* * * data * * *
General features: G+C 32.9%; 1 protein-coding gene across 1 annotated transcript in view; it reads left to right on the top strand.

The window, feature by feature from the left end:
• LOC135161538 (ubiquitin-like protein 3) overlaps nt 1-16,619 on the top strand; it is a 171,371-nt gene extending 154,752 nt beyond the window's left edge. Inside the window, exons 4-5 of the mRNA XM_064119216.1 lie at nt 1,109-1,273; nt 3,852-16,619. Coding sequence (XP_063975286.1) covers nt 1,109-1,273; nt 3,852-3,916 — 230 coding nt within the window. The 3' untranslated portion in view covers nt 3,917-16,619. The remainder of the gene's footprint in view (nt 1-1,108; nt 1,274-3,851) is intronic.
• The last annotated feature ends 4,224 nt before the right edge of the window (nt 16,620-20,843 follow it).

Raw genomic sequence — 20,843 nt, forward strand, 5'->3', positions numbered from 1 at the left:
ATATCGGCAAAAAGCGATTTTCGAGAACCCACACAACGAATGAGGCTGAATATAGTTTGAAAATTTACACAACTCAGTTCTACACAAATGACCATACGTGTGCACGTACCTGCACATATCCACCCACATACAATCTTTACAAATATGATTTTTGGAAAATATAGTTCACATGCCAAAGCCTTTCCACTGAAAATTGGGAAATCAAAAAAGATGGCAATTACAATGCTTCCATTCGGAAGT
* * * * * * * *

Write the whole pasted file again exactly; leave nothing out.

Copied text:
General features: G+C 32.9%; 1 protein-coding gene across 1 annotated transcript in view; it reads left to right on the top strand.

The window, feature by feature from the left end:
• LOC135161538 (ubiquitin-like protein 3) overlaps nt 1-16,619 on the top strand; it is a 171,371-nt gene extending 154,752 nt beyond the window's left edge. Inside the window, exons 4-5 of the mRNA XM_064119216.1 lie at nt 1,109-1,273; nt 3,852-16,619. Coding sequence (XP_063975286.1) covers nt 1,109-1,273; nt 3,852-3,916 — 230 coding nt within the window. The 3' untranslated portion in view covers nt 3,917-16,619. The remainder of the gene's footprint in view (nt 1-1,108; nt 1,274-3,851) is intronic.
• The last annotated feature ends 4,224 nt before the right edge of the window (nt 16,620-20,843 follow it).

Raw genomic sequence — 20,843 nt, forward strand, 5'->3', positions numbered from 1 at the left:
ATATCGGCAAAAAGCGATTTTCGAGAACCCACACAACGAATGAGGCTGAATATAGTTTGAAAATTTACACAACTCAGTTCTACACAAATGACCATACGTGTGCACGTACCTGCACATATCCACCCACATACAATCTTTACAAATATGATTTTTGGAAAATATAGTTCACATGCCAAAGCCTTTCCACTGAAAATTGGGAAATCAAAAAAGATGGCAATTACAATGCTTCCATTCGGAAGT